Hawkins said, "We would just run posts after practice and he kept hitting the same exact spot and we'd keep running it until he hit that spot."

Impromptu throwing sessions at other times of the year helped as well. One group text from Haskins often prompted 20 others to gather -- including at times Stefon Diggs, then a college receiver at Maryland.

There's more: Three or four times a week, Haskins would work with Spinner. Sometimes they would meet at Spinner's facility in Tysons Corner, Virginia -- about 30 minutes from Bullis with no traffic -- or at the one in Columbia, Maryland, about 45 minutes away. Haskins and his dad -- and sometimes his mom and sister -- would arrive sometime after 9 p.m. for a session that would typically last an hour or two. Or more.

"There were definitely times I'd look at the clock and be like, 'My fiancée is about to kill me,'" Spinner said.

They'd work on Haskins' base; his footwork; using his entire body. Spinner wanted him to be "comfortable with the uncomfortable." They worked three to four times a week for the entire year.

"He had a different grind, a different type of focus," Spinner said. "After his first six or seven workouts, I would tell my closest friends that he's got Sunday potential. He was a sophomore in high school."

It wasn't just the physical side.


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"He would call me and be like, 'Coach, I'm watching the NFL Network and I saw such and such coverage. What do you think?'" Spinner said. "He was asking questions pros would ask. He was mature beyond his years when it came to football IQ. ... He came through the 7-on-7 circuit and we're playing against other five-star kids and big-name guys in the secondary and Dwayne is putting the ball in places [defenders] couldn't do anything about it."

By the time he was a senior, Haskins was calling his own plays. Once, on a fourth-and-8 against Episcopal High School, Haskins bypassed a throw designed for the right side, instead throwing a swing pass to the left that resulted in a touchdown.

"I said, 'Why?' and he said, 'The linebacker was tucked in and I thought we could beat him there,' and he did," Cilento said. "You could let him control it; he knows what he's doing. ... We gave him total control of the offense. With him everything was an RPO (run-pass option); he could throw it at any time. Sometimes you'd pull your hair out -- fourth-and-1 and he throws a quick screen. We got a first down. He was that kind of kid; very smart player."

As Haskins matured, his coaches altered the offense. They threw more vertical passes. They ran no-huddle. And they trusted him completely. On a third-and-goal with 12 seconds left in his conference championship game against Georgetown Prep, Haskins, who drove the team 75 yards in 91 seconds despite hobbling on a sprained ankle, took a snap on the right side and threw an out all the way to the other sideline. Touchdown.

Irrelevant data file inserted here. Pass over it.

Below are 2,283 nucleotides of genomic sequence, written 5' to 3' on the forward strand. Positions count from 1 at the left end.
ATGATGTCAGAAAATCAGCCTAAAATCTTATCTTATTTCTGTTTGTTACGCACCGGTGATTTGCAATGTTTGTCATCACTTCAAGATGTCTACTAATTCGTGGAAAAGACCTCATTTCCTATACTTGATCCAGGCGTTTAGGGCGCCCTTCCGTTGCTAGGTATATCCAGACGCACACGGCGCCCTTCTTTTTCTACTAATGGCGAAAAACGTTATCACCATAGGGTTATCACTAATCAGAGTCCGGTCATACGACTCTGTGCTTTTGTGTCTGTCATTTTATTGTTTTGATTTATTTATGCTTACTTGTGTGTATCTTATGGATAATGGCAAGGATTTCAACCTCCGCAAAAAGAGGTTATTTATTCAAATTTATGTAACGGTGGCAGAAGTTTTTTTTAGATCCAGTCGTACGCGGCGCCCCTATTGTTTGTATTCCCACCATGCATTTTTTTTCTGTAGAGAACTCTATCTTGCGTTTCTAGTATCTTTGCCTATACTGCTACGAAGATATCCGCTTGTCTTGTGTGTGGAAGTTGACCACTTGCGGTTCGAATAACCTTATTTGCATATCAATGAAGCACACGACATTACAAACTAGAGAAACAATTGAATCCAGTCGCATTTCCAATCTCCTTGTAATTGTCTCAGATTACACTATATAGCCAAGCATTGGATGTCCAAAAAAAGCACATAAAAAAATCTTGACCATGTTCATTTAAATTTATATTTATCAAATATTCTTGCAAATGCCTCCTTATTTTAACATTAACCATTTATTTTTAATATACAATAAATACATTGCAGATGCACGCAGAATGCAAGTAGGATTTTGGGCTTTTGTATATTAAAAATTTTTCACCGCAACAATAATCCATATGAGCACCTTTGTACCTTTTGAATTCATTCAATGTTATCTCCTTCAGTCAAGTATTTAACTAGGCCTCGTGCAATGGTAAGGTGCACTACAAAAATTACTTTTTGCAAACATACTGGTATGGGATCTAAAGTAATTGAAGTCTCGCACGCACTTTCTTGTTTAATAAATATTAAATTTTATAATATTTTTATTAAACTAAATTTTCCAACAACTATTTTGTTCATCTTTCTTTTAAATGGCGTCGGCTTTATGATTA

Haskins wasn't perfect: Receivers would sometimes have to wait on deep throws, for example. But he displayed a willingness to make throws others wouldn't -- or couldn't. Cilento then shows a highlight from another game: a seam pass on which the receiver has a defensive back on his outside hip and a linebacker sprinting to his inside.

"He makes those receivers look very good," Cilento said. "Most high school quarterbacks don't make those throws. Too gun-shy. It's not a mindset, but a competitiveness and confidence."

Spinner said, "He always carried himself as confident and sure of himself and knew he belonged. He comes from a strong family background."


Haskins told this story a few times: As a high school sophomore, he met Day when the future Ohio State coach was a Boston College assistant. Day asked him about protections; Haskins responded with basic answers. He later admitted having no clue about all that protections entailed.

"He just didn't have a lot of exposure to much of any of that," Day said. "To his credit, he picked it up quickly. He's a smart guy. He's a sponge."

But it took time, and Haskins pointed to one moment in mop-up duty against Illinois in 2017 that taught him a valuable lesson.

"I was just a young guy trying to get game reps," he said. "The very first play I didn't make the right protection call and I got sacked. I took it serious ever since."

That meant more film study; Haskins said he'd watch 10 extra hours of film per week during the season.

"When you look at the way he played down the stretch," Day said, "a lot of that was because of his understanding of protections, understanding when the ball was supposed to come out and understanding game management."

In last season's final four games -- against Maryland, Michigan, Northwestern and Washington -- Haskins threw for a combined 1,551 yards, 17 touchdowns and two interceptions.

"He's a rhythm player," Day said. "When he gets into a rhythm, he's as good as I've been around."

Flash to Haskins' most dominating game of the 2018 season: a 62-39 victory against Michigan and its top-ranked defense. He threw for 396 yards and six touchdowns and received a Heisman invite to New York. The Wolverines rarely pressured Haskins, but on two plays they did. Both resulted in Haskins runs of 9 yards. On one, Haskins told the Big Ten Network that, based on film study, he anticipated a blitz from the wide side by a linebacker and the middle linebacker. But the blitz actually came from the shortside cornerback and linebacker.

Haskins quickly recognized the issue, knew he had no time in the pocket and he took off running.

"He did not make a bad situation worse," Day said. "That's important."

Quarterbacks coach Quincy Avery, who first worked with Haskins in high school, prepped him for the combine and his pro day. They'd watch film together on a 70-inch TV; Haskins would also watch on his iPad. They went over all his plays; they watched other quarterbacks. Haskins worked out at times with Houston Texans quarterback Deshaun Watson.

Haskins worked four days a week for six hours with Avery, with four hours devoted to throwing sessions emphasizing footwork drills. Another two hours were spent on lifting and agility work. The film studies came after.

"The quickness of the processing has changed," Avery said, "how quickly he sees things like the front, the linebacker shift and the safety tilt. He puts those things together very quickly."

The next step will be to repeat his success in the NFL. There's no guarantee. Like in his other steps, that success might take time. But Haskins put himself in this spot for one reason.

"He put in massive hours of work," Avery said, "to get to where he wants to be."

Daniel Murphy contributed to this story.